3.‘I will! I will!’ I answered. ‘No one will ever see me!

4.Moving about in a big Castle will be child's play compared with going into a crowded kitchen full of cooks and waiters!’

 

5.‘You could spend days in there if necessary!’ my grandmother cried.

 

E

1.In her excitement she was waving her stick all over the place, and suddenly she knocked over a tall and very beautiful vase that went crashing on to the floor and smashed into a million pieces.

2.‘Forget it,’ she said. ‘It's only Ming. You could spend weeks in that Castle if you wanted to and they'd never know you were there!

3.I myself would get a room in the village and you could sneak out of the Castle and have supper with me every night and tell me what was going on.’

4.‘I could! I could!’ I cried out. ‘And inside the Castle I could go snooping around simply everywhere!’

5.‘But your main job, of course,’ my grandmother said, ‘would be to destroy every witch in the place.

 

F

1.That really would be the end of the whole organization!’

2.‘Me destroy them?’ I cried. ‘How could I do that?’

3.‘Can't you guess?’ she said.‘Tell me,’ I said.

4.‘Mouse-Maker!’ my grandmother shouted.

5. ‘Formula 86 Delayed Action Mouse-Maker all over again!

 

G

1.You will feed it to everyone in the Castle by putting drops of it into their food!

2.You do remember the recipe, don't you?’

3.‘Every bit of it!’ I answered. ‘You mean we're going to make it ourselves?’

4.‘Why not?’ she cried. ‘If they can make it, so can we! It's just a question of knowing what goes into it!’

5.‘Who's going to climb up the tall trees to get the gruntles’ eggs?’ I asked her.

6.‘I will!’ she cried. ‘I'll do it myself! There's plenty of life in this old dog yet!’

 

H

1.‘I think I'd better do that part of it, Grandmamma. You might come a cropper.’

2.‘Those are just details!’ she cried, waving her stick again. ‘We shall let nothing stand in our way!’

3.‘And what happens after that?’ I asked her.

4.‘After the new Grand High Witch and everyone else in the Castle have been turned into mice?’

5.‘Then the Castle will be completely empty and I shall come in and join you and…’

 

Part 3

 

A

1.‘Wait!’ I cried. ‘Hold on, Grandmamma! I've just had a nasty thought!’

2.‘What nasty thought?’ she said.

3.‘When the Mouse-Maker turned me into a mouse,’ I said, ‘I didn't become just any old ordinary mouse that you catch with mouse-traps.

4.I became a talking thinking intelligent mouse-person who wouldn't go near a mouse-trap!’

5.My grandmother stopped dead in her tracks. She already knew what was coming next.

 

B

1.‘Therefore,’ I went on, ‘if we use the Mouse-Maker to turn the new Grand High Witch and all the other witches in the Castle into mice, the whole place will be swarming with very clever, very nasty, very dangerous talking thinking mouse-witches!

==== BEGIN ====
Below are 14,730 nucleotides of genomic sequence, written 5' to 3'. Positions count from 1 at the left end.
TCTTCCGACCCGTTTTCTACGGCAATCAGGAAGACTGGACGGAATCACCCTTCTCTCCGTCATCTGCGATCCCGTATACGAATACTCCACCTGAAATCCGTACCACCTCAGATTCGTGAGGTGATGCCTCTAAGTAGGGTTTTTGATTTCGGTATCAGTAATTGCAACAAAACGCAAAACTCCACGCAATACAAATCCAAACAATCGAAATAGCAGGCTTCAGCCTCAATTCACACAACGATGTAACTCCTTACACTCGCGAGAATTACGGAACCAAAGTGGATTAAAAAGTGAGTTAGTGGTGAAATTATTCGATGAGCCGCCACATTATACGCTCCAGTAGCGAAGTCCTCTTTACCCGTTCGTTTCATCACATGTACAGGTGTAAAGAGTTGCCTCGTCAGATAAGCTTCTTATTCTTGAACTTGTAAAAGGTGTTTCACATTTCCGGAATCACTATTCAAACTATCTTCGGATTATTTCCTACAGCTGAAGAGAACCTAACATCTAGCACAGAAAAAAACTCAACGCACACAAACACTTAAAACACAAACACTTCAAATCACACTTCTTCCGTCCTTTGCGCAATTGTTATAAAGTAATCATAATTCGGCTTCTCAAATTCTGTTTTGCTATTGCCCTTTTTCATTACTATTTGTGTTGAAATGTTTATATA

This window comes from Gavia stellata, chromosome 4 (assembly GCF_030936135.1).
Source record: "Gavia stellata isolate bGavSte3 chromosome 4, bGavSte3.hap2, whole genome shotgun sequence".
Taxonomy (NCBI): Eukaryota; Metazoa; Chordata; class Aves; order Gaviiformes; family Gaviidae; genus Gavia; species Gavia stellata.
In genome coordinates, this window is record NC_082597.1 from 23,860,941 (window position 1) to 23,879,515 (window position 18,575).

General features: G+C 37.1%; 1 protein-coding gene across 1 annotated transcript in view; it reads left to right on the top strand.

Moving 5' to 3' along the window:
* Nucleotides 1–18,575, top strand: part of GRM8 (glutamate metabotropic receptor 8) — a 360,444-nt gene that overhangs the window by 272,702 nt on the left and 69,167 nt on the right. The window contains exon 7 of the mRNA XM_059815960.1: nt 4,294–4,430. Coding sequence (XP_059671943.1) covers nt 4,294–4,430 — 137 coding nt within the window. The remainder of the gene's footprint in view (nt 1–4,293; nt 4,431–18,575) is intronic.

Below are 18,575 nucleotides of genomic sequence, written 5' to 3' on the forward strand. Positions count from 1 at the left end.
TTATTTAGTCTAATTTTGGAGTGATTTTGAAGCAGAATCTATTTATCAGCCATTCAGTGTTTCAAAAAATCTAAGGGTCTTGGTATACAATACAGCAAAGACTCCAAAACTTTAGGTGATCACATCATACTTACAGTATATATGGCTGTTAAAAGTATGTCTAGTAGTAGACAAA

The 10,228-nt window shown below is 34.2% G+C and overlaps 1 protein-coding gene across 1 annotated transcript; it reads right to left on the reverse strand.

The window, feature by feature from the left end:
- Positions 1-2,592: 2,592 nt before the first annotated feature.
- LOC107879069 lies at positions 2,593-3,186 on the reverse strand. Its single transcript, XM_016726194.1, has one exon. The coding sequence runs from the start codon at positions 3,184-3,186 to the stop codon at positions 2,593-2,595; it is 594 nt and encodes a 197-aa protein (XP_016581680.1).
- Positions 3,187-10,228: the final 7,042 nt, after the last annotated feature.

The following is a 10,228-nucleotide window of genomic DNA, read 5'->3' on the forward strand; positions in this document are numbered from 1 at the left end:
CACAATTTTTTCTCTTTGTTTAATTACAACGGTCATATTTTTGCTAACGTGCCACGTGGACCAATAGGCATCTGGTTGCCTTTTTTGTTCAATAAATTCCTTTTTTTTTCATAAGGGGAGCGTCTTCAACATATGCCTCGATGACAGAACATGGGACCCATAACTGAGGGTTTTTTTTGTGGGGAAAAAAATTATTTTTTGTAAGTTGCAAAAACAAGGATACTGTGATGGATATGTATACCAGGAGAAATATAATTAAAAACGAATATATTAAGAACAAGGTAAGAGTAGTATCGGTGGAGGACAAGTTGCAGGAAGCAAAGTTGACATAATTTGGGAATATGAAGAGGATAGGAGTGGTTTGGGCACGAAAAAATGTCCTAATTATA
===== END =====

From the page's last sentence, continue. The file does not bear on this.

2.They'll all be witches in mouse's clothing. And that,’ I added, ‘could be very horrible indeed.’

3.‘By golly, you're right!’ she cried. ‘That never occurred to me!’

 

C

1.‘I couldn't possibly take on a castleful of mouse-witches,’ I said.

2.‘Nor could I,’ she said. ‘They'd have to be got rid of at once.

3.They'd have to be smashed and bashed and chopped up into little pieces exactly as they were in the Hotel Magnificent.’

4.‘I'm not doing that,’ I said.

5.‘I couldn't anyway. I don't think you could either, Grandmamma. And mouse-traps wouldn't be the slightest use.

 

D

1.By the way,’ I added, ‘The Grand High Witch who did me in was wrong about mouse-traps, wasn't she?’

2.‘Yes, yes,’ my grandmother said impatiently. ‘But I'm not concerned with that Grand High Witch.

3.She's been chopped up long ago by the hotel chef.

4.It's the new Grand High Witch we've got to deal with now, the one up in the Castle, and all her assistants.

5.A Grand High Witch is bad enough when she's disguised as a lady, but just think of what she could do if she were a mouse! She could go anywhere!’

 

E

1.‘I've got it!’ I shouted, leaping about a foot in the air. ‘I've got the answer!’

2.‘Tell me!’ my grandmother snapped.‘The answer is CATS!’ I shouted. ‘Bring on the cats!’

3.My grandmother stared at me. Then a great grin spread over her face and she shouted, ‘It's brilliant! Absolutely brilliant!’

4.‘Shove half-a-dozen cats into that Castle,’ I cried, ‘and they'll kill every mouse in the place in five minutes, I don't care how clever they are!’

 

F

1.‘You're a magician!’ my grandmother shouted, starting to wave her stick about once again.

2.‘Look out for the vases, Grandmamma!’

3.‘To heck with the vases!’ she shouted. ‘I'm so thrilled I don't care if I break the lot!’

4.‘Just one thing,’ I said. ‘You've got to make absolutely sure I'm well out of the way myself before you put the cats in.’

 

G

1.‘That's a promise,’ she said.

2.‘What will we do after the cats have killed all the mice?’ I asked her.

3.‘I'll take all the cats back to the village and then you and I will have the Castle completely to ourselves.’

4.‘And then?’ I said.‘Then we shall go through the records and get the names and addresses of all the witches in the whole wide world!’

5.‘And after that?’ I said, quivering with excitement.

6.‘After that, my darling, the greatest task of all will begin for you and me!

 

H

1.We shall pack our bags and go travelling all over the world!

2.In every country we visit, we shall seek out the houses where the witches are living!

3.We shall find each house, one by one, and having found it, you will creep inside and leave your little drops of deadly Mouse-Maker in the bread, or the cornflakes, or the rice-pudding or whatever food you see lying about.

4.It will be a triumph, my darling! A colossal unbeatable triumph.

5.We shall do it entirely by ourselves, just you and me!

6.That will be our work for the rest of our lives!’

 

I

1.My grandmother picked me up off the table and kissed me on the nose.

2.‘Oh, my goodness me, we're going to be busy these next few weeks and months and years!’ 3.she cried.‘I think we are,’ I said. ‘But what fun and excitement it's going to be!’

4.‘You can say that again!’ my grandmother cried, giving me another kiss.

5.‘I can't wait to get started!’

3